Hector Berlioz

La damnation de Faust

Berlioz’s thrilling ‘dramatic legend’ makes its Festival debut in a bold new production by Richard Jones.


Faust is on the brink of suicide when smooth-talking Méphistophélès appears, offering an alternative: he will give Faust all the pleasures of the world in return for just one thing – his immortal soul.

When the scholar agrees it sets in motion a story that takes him from love to cruellest loss, delight to death and despair and ultimately from salvation to damnation.

Berlioz’s La damnation de Faust is a musical thrill-ride – an operatic tour-de-force that throws all of music’s capacity at one simple question: what is the price of the human soul? A vast orchestra and chorus conjure the composer’s fantastical visions in music that ranges from tender love-songs and ecstatic hymns to drinking songs and military marches, culminating in the relentless, propulsive violence of the ‘Ride to the Abyss’.

Glyndebourne Music Director Robin Ticciati brings Berlioz’s La damnation de Faust to Glyndebourne for the very first time with a cast of Festival favourites, including Allan Clayton as Faust and Christopher Purves as his seductive tempter Méphistophélès.

‘seductive, beguiling and sinister’
The Guardian
‘a stunning amalgam of sound and vision’
The Independent
‘scintillating playing’
The Times


Creative Team

Robin Ticciati

Richard Jones

Associate Director/Movement Director
Sarah Fahie

Set Designer
Hyemi Shin

Costume Designer
Nicky Gillibrand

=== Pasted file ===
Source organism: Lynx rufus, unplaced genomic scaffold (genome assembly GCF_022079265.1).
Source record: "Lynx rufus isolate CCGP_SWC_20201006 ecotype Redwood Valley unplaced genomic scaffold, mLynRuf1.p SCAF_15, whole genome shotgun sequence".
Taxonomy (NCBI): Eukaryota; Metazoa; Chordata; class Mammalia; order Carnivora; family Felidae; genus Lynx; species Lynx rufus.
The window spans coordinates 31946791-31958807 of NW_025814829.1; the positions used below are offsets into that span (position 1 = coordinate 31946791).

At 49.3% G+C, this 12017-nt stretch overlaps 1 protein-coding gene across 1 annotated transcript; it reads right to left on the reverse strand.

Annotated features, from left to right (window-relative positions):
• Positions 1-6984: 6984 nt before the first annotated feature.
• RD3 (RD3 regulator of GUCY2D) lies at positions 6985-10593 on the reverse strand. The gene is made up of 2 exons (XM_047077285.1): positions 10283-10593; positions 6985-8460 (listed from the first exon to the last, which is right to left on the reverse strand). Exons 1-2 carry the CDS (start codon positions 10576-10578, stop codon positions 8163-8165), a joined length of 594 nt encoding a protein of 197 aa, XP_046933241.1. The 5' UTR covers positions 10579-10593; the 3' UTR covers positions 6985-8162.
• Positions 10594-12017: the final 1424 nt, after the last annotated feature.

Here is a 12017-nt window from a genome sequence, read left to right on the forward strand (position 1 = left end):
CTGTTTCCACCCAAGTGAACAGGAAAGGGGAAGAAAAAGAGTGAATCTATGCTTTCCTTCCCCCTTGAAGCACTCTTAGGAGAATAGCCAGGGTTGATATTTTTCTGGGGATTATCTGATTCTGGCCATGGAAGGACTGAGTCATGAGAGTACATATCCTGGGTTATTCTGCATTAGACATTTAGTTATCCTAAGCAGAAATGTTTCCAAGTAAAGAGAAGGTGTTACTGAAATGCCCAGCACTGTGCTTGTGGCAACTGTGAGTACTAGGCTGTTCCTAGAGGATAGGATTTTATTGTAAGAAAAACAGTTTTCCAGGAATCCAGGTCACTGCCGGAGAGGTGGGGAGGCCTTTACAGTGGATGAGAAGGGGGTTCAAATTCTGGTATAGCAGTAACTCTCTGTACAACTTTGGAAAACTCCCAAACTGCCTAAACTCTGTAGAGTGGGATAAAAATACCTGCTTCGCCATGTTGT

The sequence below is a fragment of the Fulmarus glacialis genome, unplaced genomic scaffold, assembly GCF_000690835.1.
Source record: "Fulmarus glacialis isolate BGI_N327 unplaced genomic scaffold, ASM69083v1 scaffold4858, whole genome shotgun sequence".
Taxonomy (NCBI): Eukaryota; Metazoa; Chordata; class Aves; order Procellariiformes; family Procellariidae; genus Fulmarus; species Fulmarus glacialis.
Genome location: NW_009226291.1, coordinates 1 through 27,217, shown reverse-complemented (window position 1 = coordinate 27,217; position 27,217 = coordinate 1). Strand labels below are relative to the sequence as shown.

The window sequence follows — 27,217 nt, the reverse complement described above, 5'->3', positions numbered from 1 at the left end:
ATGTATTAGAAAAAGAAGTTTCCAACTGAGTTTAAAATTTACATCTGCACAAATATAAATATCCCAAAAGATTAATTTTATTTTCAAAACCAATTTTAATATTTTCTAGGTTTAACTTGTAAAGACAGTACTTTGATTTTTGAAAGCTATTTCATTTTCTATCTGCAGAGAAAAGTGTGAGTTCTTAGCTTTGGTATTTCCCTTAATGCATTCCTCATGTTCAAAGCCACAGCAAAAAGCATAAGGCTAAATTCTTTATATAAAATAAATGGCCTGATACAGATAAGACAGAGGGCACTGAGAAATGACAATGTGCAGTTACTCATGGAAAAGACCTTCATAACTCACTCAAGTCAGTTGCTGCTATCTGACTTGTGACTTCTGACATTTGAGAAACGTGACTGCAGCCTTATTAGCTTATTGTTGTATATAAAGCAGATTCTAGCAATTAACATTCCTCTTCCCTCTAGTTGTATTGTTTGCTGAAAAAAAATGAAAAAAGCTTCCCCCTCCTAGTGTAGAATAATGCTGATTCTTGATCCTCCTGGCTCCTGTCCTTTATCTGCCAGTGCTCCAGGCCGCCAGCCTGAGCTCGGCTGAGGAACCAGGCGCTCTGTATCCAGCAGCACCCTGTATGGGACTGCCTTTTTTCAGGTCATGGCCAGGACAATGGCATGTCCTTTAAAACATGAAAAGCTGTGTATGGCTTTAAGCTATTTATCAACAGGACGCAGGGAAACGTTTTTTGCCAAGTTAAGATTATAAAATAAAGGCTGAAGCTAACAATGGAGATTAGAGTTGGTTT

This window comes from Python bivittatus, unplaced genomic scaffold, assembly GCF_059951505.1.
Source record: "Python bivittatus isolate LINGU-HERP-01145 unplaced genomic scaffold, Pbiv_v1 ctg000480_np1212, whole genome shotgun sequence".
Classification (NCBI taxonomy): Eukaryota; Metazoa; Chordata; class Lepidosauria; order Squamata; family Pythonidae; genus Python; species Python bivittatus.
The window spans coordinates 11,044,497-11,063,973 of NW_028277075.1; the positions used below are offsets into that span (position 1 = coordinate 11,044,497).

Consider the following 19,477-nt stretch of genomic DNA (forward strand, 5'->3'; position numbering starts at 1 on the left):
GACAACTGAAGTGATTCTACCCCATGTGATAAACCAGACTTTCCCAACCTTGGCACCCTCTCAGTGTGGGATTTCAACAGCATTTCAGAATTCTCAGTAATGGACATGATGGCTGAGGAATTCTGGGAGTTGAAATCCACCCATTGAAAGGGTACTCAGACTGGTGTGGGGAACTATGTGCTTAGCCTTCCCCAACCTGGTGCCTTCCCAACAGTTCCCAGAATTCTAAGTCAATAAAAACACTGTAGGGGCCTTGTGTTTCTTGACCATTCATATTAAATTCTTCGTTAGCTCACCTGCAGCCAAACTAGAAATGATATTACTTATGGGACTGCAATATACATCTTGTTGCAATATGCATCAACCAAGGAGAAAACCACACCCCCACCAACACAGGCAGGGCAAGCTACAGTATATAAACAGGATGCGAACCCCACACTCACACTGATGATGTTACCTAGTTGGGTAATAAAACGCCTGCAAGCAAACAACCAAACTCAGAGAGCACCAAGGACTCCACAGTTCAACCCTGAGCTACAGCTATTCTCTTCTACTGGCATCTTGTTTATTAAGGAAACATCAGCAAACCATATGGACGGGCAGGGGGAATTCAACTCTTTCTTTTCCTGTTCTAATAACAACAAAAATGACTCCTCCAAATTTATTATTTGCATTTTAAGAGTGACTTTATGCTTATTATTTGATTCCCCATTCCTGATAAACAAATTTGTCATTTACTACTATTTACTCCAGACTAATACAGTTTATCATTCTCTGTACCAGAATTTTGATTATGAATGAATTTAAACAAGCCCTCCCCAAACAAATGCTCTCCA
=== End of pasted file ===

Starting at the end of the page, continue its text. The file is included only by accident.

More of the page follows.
Lighting Designer
Andreas Fuchs

Additional texts derived from Goethe’s Faust
Agathe Mélinand

London Philharmonic Orchestra
Leader Pieter Schoeman


Allan Clayton

Christopher Purves

Ashley Riches

Julie Boulianne

Lauren Bridle, Otis Cameron-Carr, Richard Court, Henry Curtis, Chris Harrison Kerr, Bridget Lappin, Caroline Lofthouse, Razak Osman, Bailey Pepper, Sebastian Rose, Callum Stirling, Sarah Ward, Jay Yule

Flora Atherton, Ethan Kerr, Abigail Hotten, Alfie Malewicz, Connor Malewicz

The Glyndebourne Chorus
Chorus Master Aidan Oliver

Glyndebourne Youth Opera

Trinity Boys Choir

Assistant Conductor
Gareth Hancock

Music Preparation
Matthew Fletcher
Ashok Gupta
Steven Maughan

Language Coach
Florence Daguerre de Hureaux

Assistant Directors
Laura Attridge

Oliver Platt

Assistant Choreographer
Anjali Mehra-Hughes


Part I

The scholar Faust is alone amongst his books, lost in thought. He sings of his inability to connect to the natural world disconnected from his fellow men; and goes for a walk. Returning to his study, he is about to commit suicide when he is halted by a memory of his rural past and happy family life. He attends the military school where he works to lecture cadet students on the Romantic poets. He loses control of the classroom and is evicted from the school by the headmaster.

Part II

Depressed and disillusioned, Faust returns to his study. Convinced that life no longer has any meaning, he resolves to kill himself. He is about to drink poison when the sudden pealing of church bells and the sound of an Easter hymn interrupt him, reminding him of the simple faith of his childhood. Suddenly ashamed, he throws the poison away. The devil Méphistophélès appears, mocking Faust’s newly-restored faith and offers him an alternative: the fulfilment of his every dream and desire.